Reuters’ review includes this point: “The book’s main contribution is its highly entertaining definition of terms. A bullshit job is a paid role that’s “so completely, pointless, unnecessary or pernicious that even the employee cannot justify its existence” – even though the incumbent will typically pretend that’s not the case. Qualifying positions are numerous, from the bored receptionist whose main job is to wind up a grandfather clock once a week, to the unhappy employee in a warehouse full of clown noses. Anyone who works in public relations, or has “strategic” in their title, automatically joins the club.”
WGN radio (Chicago) carried an eleven-minute interview with Graeber about what kind of jobs fall into the category of bullshit jobs and how there are more unfulfilling jobs in the market now than in recent years. Not all jobs, he says, have to change the world. Many non-bullshit jobs, however, such as bus driving and nursing, continue to exist. Ironically, however, bullshit jobs often pay better than such useful jobs.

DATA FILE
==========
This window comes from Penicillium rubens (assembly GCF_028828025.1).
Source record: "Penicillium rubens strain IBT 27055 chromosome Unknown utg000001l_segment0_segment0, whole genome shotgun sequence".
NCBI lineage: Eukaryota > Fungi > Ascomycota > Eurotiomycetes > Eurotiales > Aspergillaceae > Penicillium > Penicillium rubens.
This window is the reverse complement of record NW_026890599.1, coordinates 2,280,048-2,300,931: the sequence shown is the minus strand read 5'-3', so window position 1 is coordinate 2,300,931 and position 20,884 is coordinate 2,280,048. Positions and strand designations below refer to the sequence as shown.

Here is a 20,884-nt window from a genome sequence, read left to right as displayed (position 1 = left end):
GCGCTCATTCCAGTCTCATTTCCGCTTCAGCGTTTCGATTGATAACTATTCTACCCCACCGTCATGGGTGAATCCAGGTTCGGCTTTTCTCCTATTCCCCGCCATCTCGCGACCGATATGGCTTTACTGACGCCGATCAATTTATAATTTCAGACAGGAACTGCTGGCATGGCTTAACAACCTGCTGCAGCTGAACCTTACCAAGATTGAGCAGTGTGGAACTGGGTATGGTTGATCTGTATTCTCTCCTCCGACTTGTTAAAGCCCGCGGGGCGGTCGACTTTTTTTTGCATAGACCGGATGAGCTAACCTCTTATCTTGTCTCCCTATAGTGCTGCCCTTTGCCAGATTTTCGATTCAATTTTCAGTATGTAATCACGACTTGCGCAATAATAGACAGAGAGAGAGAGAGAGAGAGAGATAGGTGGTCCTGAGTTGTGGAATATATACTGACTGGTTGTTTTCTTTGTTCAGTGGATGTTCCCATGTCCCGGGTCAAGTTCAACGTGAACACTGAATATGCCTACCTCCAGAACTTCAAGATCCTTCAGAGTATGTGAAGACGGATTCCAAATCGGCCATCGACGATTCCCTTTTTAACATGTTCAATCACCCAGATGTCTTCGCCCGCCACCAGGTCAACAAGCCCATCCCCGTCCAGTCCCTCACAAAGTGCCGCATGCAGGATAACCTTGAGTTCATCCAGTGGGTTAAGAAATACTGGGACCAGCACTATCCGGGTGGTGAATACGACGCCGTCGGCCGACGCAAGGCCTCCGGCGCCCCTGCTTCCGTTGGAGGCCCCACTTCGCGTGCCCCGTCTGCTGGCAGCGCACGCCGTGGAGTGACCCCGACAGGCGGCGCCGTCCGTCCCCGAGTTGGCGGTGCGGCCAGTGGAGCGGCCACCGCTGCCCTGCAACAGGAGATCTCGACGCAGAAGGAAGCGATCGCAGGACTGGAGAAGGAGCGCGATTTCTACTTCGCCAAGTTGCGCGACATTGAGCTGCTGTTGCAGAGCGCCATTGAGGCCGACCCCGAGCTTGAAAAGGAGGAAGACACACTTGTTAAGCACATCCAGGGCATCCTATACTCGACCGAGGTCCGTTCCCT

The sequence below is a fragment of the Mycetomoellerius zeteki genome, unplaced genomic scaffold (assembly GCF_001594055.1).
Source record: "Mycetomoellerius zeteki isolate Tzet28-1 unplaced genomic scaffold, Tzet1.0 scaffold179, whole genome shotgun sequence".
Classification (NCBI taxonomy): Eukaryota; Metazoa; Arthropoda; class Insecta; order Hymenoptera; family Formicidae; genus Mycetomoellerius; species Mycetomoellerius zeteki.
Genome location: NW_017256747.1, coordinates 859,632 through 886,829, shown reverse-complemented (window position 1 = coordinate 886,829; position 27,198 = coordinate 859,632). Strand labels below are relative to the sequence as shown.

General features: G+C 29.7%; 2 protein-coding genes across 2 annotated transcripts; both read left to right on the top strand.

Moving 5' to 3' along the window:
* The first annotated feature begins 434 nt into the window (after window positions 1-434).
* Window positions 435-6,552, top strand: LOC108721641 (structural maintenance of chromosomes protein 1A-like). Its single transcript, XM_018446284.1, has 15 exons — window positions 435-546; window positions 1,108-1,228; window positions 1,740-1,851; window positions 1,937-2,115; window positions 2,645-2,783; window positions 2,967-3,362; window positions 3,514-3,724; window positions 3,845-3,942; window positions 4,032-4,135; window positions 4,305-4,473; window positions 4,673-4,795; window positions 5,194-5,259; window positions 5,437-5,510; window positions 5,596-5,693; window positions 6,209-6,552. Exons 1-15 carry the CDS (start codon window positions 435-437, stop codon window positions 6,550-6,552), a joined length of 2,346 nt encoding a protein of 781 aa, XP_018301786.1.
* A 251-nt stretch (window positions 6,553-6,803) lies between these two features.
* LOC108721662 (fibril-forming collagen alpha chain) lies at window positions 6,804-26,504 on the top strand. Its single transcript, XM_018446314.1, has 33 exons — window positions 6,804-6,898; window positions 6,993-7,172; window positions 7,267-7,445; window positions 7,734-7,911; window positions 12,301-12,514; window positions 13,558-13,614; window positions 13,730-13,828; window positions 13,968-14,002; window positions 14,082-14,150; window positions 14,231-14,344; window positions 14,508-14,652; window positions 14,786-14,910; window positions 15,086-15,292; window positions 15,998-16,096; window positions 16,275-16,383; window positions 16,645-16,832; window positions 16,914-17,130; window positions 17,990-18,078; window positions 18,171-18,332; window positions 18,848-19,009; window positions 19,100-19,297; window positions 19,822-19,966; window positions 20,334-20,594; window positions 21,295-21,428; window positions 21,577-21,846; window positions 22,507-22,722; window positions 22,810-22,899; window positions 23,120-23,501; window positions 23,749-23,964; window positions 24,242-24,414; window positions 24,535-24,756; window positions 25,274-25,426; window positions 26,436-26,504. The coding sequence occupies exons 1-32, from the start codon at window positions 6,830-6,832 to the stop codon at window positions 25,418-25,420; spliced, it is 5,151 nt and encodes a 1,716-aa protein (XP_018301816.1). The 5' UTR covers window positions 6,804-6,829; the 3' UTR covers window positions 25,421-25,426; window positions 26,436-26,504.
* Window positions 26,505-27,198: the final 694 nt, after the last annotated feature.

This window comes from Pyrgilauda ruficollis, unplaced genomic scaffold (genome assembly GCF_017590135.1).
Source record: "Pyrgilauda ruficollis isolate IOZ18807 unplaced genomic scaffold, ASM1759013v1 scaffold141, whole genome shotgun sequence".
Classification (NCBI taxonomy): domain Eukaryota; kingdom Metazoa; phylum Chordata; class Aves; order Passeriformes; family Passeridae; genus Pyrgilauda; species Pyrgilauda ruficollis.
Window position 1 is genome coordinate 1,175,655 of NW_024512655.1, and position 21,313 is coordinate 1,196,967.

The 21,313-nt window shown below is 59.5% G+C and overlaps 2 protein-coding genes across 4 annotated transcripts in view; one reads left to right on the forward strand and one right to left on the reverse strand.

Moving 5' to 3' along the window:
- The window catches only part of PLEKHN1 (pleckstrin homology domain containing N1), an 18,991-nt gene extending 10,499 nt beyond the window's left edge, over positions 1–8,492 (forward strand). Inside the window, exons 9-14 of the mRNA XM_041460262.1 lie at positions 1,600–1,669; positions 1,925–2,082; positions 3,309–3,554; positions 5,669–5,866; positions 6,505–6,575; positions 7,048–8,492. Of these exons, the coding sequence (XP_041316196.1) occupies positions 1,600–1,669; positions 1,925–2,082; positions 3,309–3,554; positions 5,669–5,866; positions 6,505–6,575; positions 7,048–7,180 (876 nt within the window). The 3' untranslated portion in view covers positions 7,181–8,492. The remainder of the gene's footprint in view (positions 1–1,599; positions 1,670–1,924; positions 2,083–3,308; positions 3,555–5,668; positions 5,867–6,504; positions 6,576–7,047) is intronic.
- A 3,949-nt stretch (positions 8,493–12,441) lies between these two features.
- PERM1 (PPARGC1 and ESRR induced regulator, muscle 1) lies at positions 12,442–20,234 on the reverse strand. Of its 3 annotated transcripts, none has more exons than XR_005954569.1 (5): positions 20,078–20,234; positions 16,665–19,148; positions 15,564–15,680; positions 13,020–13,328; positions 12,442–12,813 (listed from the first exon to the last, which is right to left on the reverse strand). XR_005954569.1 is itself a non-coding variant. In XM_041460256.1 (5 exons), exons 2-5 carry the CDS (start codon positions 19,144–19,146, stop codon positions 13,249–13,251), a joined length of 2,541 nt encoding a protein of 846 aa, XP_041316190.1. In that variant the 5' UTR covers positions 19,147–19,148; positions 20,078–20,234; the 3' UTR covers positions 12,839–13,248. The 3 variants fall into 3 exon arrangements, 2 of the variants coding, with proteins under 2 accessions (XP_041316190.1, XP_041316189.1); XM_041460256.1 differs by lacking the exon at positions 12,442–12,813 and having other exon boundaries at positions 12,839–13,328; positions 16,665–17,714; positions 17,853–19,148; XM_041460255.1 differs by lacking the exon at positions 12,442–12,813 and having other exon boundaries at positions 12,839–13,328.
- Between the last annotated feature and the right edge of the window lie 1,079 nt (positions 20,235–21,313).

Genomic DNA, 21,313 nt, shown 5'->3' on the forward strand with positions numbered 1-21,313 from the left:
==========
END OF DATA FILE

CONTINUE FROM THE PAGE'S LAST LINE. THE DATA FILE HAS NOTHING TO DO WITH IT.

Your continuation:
playing the anthropology card and winning
Quartz reported on
Since he became president of the World Bank, though, it’s been hard to see where his anthropological heart it
Jim Yong Kim, president of the World Bank, offered a brief lesson in nailing a job interview earlier this week. Speaking at the Milken Institute Global Conference in Beverly Hills, Kim shared an anecdote about how he landed then-president Barack Obama’s nomination to his powerful position. At the time of his interview, Kim was president of Dartmouth College, but he was better known for his career within global health organizations. An anthropologist and physician by training, he held a B.A. from Brown, and an M.D. and Ph.D from Harvard University. Still, he was an unconventional candidate for the World Bank’s top position.